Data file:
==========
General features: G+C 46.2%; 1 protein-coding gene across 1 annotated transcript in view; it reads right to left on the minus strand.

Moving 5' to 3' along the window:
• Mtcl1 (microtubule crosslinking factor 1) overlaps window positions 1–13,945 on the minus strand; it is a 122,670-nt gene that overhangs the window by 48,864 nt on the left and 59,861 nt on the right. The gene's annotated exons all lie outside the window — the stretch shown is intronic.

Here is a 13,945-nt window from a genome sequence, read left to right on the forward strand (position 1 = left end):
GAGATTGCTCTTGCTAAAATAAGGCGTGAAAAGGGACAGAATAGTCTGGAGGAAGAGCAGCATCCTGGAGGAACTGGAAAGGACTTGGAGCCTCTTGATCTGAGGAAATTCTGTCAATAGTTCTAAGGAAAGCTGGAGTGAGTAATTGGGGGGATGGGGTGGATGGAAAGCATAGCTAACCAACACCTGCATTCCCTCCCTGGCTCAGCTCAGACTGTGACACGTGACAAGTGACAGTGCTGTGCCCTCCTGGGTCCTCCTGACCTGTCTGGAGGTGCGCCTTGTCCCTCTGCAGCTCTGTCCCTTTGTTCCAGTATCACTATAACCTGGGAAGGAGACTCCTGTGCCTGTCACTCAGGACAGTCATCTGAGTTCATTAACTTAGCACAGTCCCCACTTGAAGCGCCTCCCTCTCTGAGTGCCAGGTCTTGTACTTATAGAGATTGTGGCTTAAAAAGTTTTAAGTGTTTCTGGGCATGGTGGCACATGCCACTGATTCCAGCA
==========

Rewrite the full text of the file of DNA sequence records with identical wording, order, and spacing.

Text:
General features: G+C 46.2%; 1 protein-coding gene across 1 annotated transcript in view; it reads right to left on the minus strand.

Moving 5' to 3' along the window:
• Mtcl1 (microtubule crosslinking factor 1) overlaps window positions 1–13,945 on the minus strand; it is a 122,670-nt gene that overhangs the window by 48,864 nt on the left and 59,861 nt on the right. The gene's annotated exons all lie outside the window — the stretch shown is intronic.

Here is a 13,945-nt window from a genome sequence, read left to right on the forward strand (position 1 = left end):
GAGATTGCTCTTGCTAAAATAAGGCGTGAAAAGGGACAGAATAGTCTGGAGGAAGAGCAGCATCCTGGAGGAACTGGAAAGGACTTGGAGCCTCTTGATCTGAGGAAATTCTGTCAATAGTTCTAAGGAAAGCTGGAGTGAGTAATTGGGGGGATGGGGTGGATGGAAAGCATAGCTAACCAACACCTGCATTCCCTCCCTGGCTCAGCTCAGACTGTGACACGTGACAAGTGACAGTGCTGTGCCCTCCTGGGTCCTCCTGACCTGTCTGGAGGTGCGCCTTGTCCCTCTGCAGCTCTGTCCCTTTGTTCCAGTATCACTATAACCTGGGAAGGAGACTCCTGTGCCTGTCACTCAGGACAGTCATCTGAGTTCATTAACTTAGCACAGTCCCCACTTGAAGCGCCTCCCTCTCTGAGTGCCAGGTCTTGTACTTATAGAGATTGTGGCTTAAAAAGTTTTAAGTGTTTCTGGGCATGGTGGCACATGCCACTGATTCCAGCA